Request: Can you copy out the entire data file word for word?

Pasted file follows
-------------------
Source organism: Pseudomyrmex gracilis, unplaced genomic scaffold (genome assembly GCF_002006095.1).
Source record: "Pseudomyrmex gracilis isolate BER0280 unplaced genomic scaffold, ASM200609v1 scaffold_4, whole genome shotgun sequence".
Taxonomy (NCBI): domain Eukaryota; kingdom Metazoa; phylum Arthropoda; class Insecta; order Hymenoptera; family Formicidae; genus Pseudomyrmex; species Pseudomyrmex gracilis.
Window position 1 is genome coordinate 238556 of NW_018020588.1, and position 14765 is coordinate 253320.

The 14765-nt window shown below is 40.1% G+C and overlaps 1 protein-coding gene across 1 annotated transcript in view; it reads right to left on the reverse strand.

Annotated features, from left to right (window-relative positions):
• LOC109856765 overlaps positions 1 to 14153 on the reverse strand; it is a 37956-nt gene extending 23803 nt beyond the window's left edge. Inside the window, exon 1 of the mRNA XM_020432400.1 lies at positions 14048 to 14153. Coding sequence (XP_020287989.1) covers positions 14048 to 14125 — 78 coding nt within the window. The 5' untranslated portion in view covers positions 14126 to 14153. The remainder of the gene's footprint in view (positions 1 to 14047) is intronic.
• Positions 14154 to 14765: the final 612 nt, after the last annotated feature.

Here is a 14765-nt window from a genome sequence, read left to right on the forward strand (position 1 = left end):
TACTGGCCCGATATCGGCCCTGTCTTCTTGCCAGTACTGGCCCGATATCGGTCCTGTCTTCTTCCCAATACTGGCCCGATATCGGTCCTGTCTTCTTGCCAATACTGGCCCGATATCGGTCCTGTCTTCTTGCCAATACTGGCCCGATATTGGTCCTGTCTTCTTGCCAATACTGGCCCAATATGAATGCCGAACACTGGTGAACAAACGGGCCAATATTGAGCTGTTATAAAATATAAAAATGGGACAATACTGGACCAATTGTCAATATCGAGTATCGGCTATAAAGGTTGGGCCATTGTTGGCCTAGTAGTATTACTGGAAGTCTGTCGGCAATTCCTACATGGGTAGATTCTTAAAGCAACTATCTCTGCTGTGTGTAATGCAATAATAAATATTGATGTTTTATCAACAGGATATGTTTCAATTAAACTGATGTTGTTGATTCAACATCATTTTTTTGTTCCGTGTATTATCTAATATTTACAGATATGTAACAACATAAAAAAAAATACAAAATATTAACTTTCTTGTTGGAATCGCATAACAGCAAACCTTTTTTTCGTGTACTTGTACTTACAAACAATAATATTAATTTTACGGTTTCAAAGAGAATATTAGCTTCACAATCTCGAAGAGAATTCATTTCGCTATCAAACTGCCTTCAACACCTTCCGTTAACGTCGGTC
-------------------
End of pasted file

Source organism: Pseudomyrmex gracilis, unplaced genomic scaffold (genome assembly GCF_002006095.1).
Source record: "Pseudomyrmex gracilis isolate BER0280 unplaced genomic scaffold, ASM200609v1 scaffold_4, whole genome shotgun sequence".
Taxonomy (NCBI): domain Eukaryota; kingdom Metazoa; phylum Arthropoda; class Insecta; order Hymenoptera; family Formicidae; genus Pseudomyrmex; species Pseudomyrmex gracilis.
Window position 1 is genome coordinate 238556 of NW_018020588.1, and position 14765 is coordinate 253320.

The 14765-nt window shown below is 40.1% G+C and overlaps 1 protein-coding gene across 1 annotated transcript in view; it reads right to left on the reverse strand.

Annotated features, from left to right (window-relative positions):
• LOC109856765 overlaps positions 1 to 14153 on the reverse strand; it is a 37956-nt gene extending 23803 nt beyond the window's left edge. Inside the window, exon 1 of the mRNA XM_020432400.1 lies at positions 14048 to 14153. Coding sequence (XP_020287989.1) covers positions 14048 to 14125 — 78 coding nt within the window. The 5' untranslated portion in view covers positions 14126 to 14153. The remainder of the gene's footprint in view (positions 1 to 14047) is intronic.
• Positions 14154 to 14765: the final 612 nt, after the last annotated feature.

Here is a 14765-nt window from a genome sequence, read left to right on the forward strand (position 1 = left end):
TACTGGCCCGATATCGGCCCTGTCTTCTTGCCAGTACTGGCCCGATATCGGTCCTGTCTTCTTCCCAATACTGGCCCGATATCGGTCCTGTCTTCTTGCCAATACTGGCCCGATATCGGTCCTGTCTTCTTGCCAATACTGGCCCGATATTGGTCCTGTCTTCTTGCCAATACTGGCCCAATATGAATGCCGAACACTGGTGAACAAACGGGCCAATATTGAGCTGTTATAAAATATAAAAATGGGACAATACTGGACCAATTGTCAATATCGAGTATCGGCTATAAAGGTTGGGCCATTGTTGGCCTAGTAGTATTACTGGAAGTCTGTCGGCAATTCCTACATGGGTAGATTCTTAAAGCAACTATCTCTGCTGTGTGTAATGCAATAATAAATATTGATGTTTTATCAACAGGATATGTTTCAATTAAACTGATGTTGTTGATTCAACATCATTTTTTTGTTCCGTGTATTATCTAATATTTACAGATATGTAACAACATAAAAAAAAATACAAAATATTAACTTTCTTGTTGGAATCGCATAACAGCAAACCTTTTTTTCGTGTACTTGTACTTACAAACAATAATATTAATTTTACGGTTTCAAAGAGAATATTAGCTTCACAATCTCGAAGAGAATTCATTTCGCTATCAAACTGCCTTCAACACCTTCCGTTAACGTCGGTC